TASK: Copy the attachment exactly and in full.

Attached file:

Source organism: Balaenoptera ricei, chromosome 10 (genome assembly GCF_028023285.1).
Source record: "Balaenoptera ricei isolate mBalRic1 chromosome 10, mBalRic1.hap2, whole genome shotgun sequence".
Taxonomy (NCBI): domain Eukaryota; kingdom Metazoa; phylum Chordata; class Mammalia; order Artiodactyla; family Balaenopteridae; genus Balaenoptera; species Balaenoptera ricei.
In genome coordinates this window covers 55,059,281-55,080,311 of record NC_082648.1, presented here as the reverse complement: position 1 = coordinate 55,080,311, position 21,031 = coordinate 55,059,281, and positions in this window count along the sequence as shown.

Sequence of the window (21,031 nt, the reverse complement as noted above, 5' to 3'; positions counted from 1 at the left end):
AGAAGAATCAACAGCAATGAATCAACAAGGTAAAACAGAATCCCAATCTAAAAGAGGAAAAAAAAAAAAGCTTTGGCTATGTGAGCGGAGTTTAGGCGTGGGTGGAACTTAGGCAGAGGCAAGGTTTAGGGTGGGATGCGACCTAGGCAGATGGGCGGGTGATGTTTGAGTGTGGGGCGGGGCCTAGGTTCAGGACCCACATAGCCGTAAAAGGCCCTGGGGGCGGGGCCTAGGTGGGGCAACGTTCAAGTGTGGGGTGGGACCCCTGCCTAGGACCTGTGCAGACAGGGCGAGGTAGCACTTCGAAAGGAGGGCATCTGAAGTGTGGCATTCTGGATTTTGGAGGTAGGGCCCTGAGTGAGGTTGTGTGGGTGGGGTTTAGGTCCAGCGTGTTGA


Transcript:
Source organism: Balaenoptera ricei, chromosome 10 (genome assembly GCF_028023285.1).
Source record: "Balaenoptera ricei isolate mBalRic1 chromosome 10, mBalRic1.hap2, whole genome shotgun sequence".
Taxonomy (NCBI): domain Eukaryota; kingdom Metazoa; phylum Chordata; class Mammalia; order Artiodactyla; family Balaenopteridae; genus Balaenoptera; species Balaenoptera ricei.
In genome coordinates this window covers 55,059,281-55,080,311 of record NC_082648.1, presented here as the reverse complement: position 1 = coordinate 55,080,311, position 21,031 = coordinate 55,059,281, and positions in this window count along the sequence as shown.

Sequence of the window (21,031 nt, the reverse complement as noted above, 5' to 3'; positions counted from 1 at the left end):
AGAAGAATCAACAGCAATGAATCAACAAGGTAAAACAGAATCCCAATCTAAAAGAGGAAAAAAAAAAAAGCTTTGGCTATGTGAGCGGAGTTTAGGCGTGGGTGGAACTTAGGCAGAGGCAAGGTTTAGGGTGGGATGCGACCTAGGCAGATGGGCGGGTGATGTTTGAGTGTGGGGCGGGGCCTAGGTTCAGGACCCACATAGCCGTAAAAGGCCCTGGGGGCGGGGCCTAGGTGGGGCAACGTTCAAGTGTGGGGTGGGACCCCTGCCTAGGACCTGTGCAGACAGGGCGAGGTAGCACTTCGAAAGGAGGGCATCTGAAGTGTGGCATTCTGGATTTTGGAGGTAGGGCCCTGAGTGAGGTTGTGTGGGTGGGGTTTAGGTCCAGCGTGTTGA